Shock rise in e-scooter crashes and motorists not wearing seatbelts

September 29, 2022 by

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Latest road-casualty statistics reveal shocking rise in the number of collisions involving e-scooters and fatal accidents where seatbelts aren’t worn

  • e-scooter crashes up 193% in 2021
  • Up to 47% of car occupants killed in 2021 were not wearing seatbelts
  • UK road deaths rise 7% on 2020 
  • 1,558 people lost their lives on UK roads in 2021 

The latest UK road casualty report has revealed the number of crashes involving  electric scooters skyrocketed by 193% last year, with 1,352 collisions and 1,434 casualties in 2021, up from just 460 and 484 respectively in the previous year.

The data also shows that almost half of all car occupants who lost their lives at night were not wearing a seatbelt.

Shock seatbelt figures

An estimated 30% of car occupants who lost their lives in 2021 were not wearing a seatbelt, the latest figures from the Department for Transport have revealed. That figure rises to 34% for men who lost their lives in cars (for women the figure is 20%), while 47% of car occupants who were killed at night last year were not belted up, and 40% of those aged 17-29 who lost their lives were not wearing a belt.

Those seatbelt figures are significantly worse than recent years, with just 23% of car occupants who died in 2020 not wearing a seatbelt, and 19% in 2013.

Road safety experts have said campaign to counteract the marked rise may be necessary.

E-scooter collisions

A total of 10 e-scooter riders were killed in collisions in 2021, with a further 331 being seriously injured. Crashes involving e-scooters also saw 67 pedestrians and 20 cyclists sustain serious injuries. 

The vast majority of e-scooter riders sustaining injuries in collisions were males between the ages of 10 and 29. A total of 283 men and 88 women aged between 10 and 19 were injured, as were 255 men and 79 women between 20 and 29 years of age. 

London’s Metropolitan Police logged the highest number (523) of e-scooter casualties, with 36.5% of all collisions involving injury or death being recorded in the capital.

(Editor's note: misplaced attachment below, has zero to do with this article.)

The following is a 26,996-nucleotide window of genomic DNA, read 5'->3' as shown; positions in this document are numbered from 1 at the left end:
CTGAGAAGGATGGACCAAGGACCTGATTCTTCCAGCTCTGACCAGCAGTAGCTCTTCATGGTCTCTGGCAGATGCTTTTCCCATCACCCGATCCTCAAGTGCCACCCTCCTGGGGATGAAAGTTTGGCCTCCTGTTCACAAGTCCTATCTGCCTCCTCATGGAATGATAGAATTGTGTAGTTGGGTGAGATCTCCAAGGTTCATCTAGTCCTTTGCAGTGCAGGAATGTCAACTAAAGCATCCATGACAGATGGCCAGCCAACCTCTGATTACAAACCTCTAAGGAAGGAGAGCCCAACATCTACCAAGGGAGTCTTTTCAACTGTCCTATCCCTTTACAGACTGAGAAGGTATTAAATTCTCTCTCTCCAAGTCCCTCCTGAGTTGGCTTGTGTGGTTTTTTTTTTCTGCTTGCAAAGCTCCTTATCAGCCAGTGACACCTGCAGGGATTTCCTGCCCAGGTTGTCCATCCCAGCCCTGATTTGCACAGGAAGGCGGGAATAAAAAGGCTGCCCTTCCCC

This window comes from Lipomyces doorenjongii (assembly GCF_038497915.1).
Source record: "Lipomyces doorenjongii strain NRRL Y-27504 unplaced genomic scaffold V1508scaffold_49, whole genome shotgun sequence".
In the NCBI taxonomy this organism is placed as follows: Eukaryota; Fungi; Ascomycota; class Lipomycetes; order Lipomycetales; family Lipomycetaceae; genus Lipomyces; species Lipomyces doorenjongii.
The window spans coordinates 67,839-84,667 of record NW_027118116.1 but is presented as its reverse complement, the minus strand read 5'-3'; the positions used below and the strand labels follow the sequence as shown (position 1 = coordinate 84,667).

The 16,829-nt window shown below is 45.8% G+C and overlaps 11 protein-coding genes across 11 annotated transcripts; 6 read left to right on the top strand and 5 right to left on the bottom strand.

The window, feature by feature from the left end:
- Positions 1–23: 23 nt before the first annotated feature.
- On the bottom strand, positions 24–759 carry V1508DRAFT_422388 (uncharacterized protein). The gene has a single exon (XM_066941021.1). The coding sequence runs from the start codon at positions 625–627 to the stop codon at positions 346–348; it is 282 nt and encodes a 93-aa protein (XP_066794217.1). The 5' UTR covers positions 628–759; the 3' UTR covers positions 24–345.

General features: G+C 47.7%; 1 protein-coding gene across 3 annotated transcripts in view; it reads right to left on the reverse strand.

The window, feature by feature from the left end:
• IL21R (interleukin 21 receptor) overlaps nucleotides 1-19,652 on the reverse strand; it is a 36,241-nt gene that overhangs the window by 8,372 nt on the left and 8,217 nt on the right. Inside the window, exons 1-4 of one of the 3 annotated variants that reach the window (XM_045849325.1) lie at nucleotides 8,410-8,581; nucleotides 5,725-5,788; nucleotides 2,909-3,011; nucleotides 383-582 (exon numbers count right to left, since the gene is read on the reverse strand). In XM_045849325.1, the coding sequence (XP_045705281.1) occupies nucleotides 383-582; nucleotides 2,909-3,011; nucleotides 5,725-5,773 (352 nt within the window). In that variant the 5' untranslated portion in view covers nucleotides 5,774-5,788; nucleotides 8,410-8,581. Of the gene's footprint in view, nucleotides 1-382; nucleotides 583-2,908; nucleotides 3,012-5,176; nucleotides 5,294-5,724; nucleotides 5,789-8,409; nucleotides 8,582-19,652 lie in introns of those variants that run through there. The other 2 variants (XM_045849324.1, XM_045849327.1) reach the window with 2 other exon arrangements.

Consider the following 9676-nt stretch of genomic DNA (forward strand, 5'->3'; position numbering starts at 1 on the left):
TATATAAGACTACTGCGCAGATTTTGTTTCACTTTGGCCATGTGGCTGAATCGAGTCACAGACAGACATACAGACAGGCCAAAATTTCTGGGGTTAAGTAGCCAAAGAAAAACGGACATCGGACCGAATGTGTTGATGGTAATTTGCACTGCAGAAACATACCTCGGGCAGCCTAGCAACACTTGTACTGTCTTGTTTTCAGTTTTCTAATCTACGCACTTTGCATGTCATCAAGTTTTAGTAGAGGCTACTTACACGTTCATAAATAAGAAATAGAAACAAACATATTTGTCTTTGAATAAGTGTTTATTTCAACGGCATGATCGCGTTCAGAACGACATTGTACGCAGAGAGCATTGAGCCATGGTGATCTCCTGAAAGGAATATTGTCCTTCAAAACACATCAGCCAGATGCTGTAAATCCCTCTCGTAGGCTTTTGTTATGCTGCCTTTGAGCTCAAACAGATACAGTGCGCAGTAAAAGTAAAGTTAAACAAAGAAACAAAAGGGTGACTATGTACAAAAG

Many crashes involved riders hiring e-scooters from officially approved rental schemes, which provide the only legal route for scooters to be ridden on public roads.

Not all police forces record whether e-scooters involved in crashes were privately owned or officially rented, but with constabularies that do log this data, in some instances significantly more collisions involving rental scooters than private ones were recorded

Police force Private Rental Unknown
Avon and Somerset 8 7 78
Dorset 17 8 2
Hampshire 18 10 37
Merseyside 26 41 0
Metropolitan Police 9 6 485
Northamptonshire 1 22 8
Nottinghamshire 37 33 0

Source: Department for Transport

Road deaths up on 2020, but down on 2019

The figures come from the Department for Transport’s road casualty report for 2021, which shows there was also a rise in the number of deaths on UK roads last year.

A total of 1,558 people lost their lives in traffic collisions in 2021, a 7% increase on 2020, when lockdowns brought significantly reduced traffic. Of those, 682 were car drivers, 310 were motorcyclists, 111 were cyclists and 361 were pedestrians. 

But while the number or people killed on UK roads was down 11% compared to pre-pandemic 2019, there were 5.2 deaths for every billion vehicle miles driven in 2021, up slightly from 5.1 deaths in 2019. There were an estimated 128,209 road casualties in total in 2021, down 16% on 2019, however.

Men remained far more likely to die or be injured in road collisions in 2021, with 78% of fatalities and 62% of all overall casualties being male. 

Despite these tragedies, UK roads remain the sixth safest in the world, behind only Norway, Malta, Sweden, Denmark and Switzerland based on accident rates per million people. 

There were 24 deaths per million people in the UK last year. For comparison, that figure is just 14 for Norway, but 129 in the United States of America. 

Commenting on the Government’s latest figures, Jack Cousens, head of roads policy for the AA, said: “We were hopeful that the lockdowns and restricted travel throughout the pandemic would reset road deaths, but sadly they have increased from 2020 and a new trend has become more established.

“As e-scooter trials continue across the country, crashes involving e-scooters rose by 193% in 2021 compared to 2020. The wider introduction of micromobility into the national transport picture must look at how we can adopt new and emerging personal mobility tech without compromising the safety of all road users, including pedestrians.

“Great Britain has some of the world’s safest roads, making it to number six in the world league, but the ambition needs for it to be the leader in reducing and eliminating road traffic fatalities. With a new Ministerial Transport team, we strongly urge the new Secretary of State to put road safety front and centre of her priorities.”

Cousens added: “The rate of death while not wearing a seat belt was surging even before covid. There may need to be a road safety campaign…Clearly, the message is being forgotten.”